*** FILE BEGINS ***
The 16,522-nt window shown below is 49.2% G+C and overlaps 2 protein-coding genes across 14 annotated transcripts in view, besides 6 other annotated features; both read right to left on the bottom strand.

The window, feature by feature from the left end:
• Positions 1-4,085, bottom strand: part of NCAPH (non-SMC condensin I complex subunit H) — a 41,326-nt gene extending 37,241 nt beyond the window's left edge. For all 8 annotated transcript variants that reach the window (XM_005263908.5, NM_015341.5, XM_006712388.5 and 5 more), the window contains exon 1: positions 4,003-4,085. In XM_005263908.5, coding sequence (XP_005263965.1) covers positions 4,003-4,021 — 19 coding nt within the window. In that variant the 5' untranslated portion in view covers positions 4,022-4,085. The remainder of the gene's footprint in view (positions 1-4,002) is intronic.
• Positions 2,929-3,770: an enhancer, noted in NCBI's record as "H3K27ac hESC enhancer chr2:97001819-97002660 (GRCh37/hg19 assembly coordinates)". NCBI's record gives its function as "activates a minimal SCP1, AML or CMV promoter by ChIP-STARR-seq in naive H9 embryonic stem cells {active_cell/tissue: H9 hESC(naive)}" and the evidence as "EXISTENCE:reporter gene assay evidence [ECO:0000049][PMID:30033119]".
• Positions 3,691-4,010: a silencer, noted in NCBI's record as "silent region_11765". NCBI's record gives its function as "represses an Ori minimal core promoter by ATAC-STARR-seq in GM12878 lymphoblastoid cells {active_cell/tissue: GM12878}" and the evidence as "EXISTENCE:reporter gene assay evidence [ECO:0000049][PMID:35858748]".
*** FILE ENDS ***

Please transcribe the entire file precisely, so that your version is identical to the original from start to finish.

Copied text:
The 16,522-nt window shown below is 49.2% G+C and overlaps 2 protein-coding genes across 14 annotated transcripts in view, besides 6 other annotated features; both read right to left on the bottom strand.

The window, feature by feature from the left end:
• Positions 1-4,085, bottom strand: part of NCAPH (non-SMC condensin I complex subunit H) — a 41,326-nt gene extending 37,241 nt beyond the window's left edge. For all 8 annotated transcript variants that reach the window (XM_005263908.5, NM_015341.5, XM_006712388.5 and 5 more), the window contains exon 1: positions 4,003-4,085. In XM_005263908.5, coding sequence (XP_005263965.1) covers positions 4,003-4,021 — 19 coding nt within the window. In that variant the 5' untranslated portion in view covers positions 4,022-4,085. The remainder of the gene's footprint in view (positions 1-4,002) is intronic.
• Positions 2,929-3,770: an enhancer, noted in NCBI's record as "H3K27ac hESC enhancer chr2:97001819-97002660 (GRCh37/hg19 assembly coordinates)". NCBI's record gives its function as "activates a minimal SCP1, AML or CMV promoter by ChIP-STARR-seq in naive H9 embryonic stem cells {active_cell/tissue: H9 hESC(naive)}" and the evidence as "EXISTENCE:reporter gene assay evidence [ECO:0000049][PMID:30033119]".
• Positions 3,691-4,010: a silencer, noted in NCBI's record as "silent region_11765". NCBI's record gives its function as "represses an Ori minimal core promoter by ATAC-STARR-seq in GM12878 lymphoblastoid cells {active_cell/tissue: GM12878}" and the evidence as "EXISTENCE:reporter gene assay evidence [ECO:0000049][PMID:35858748]".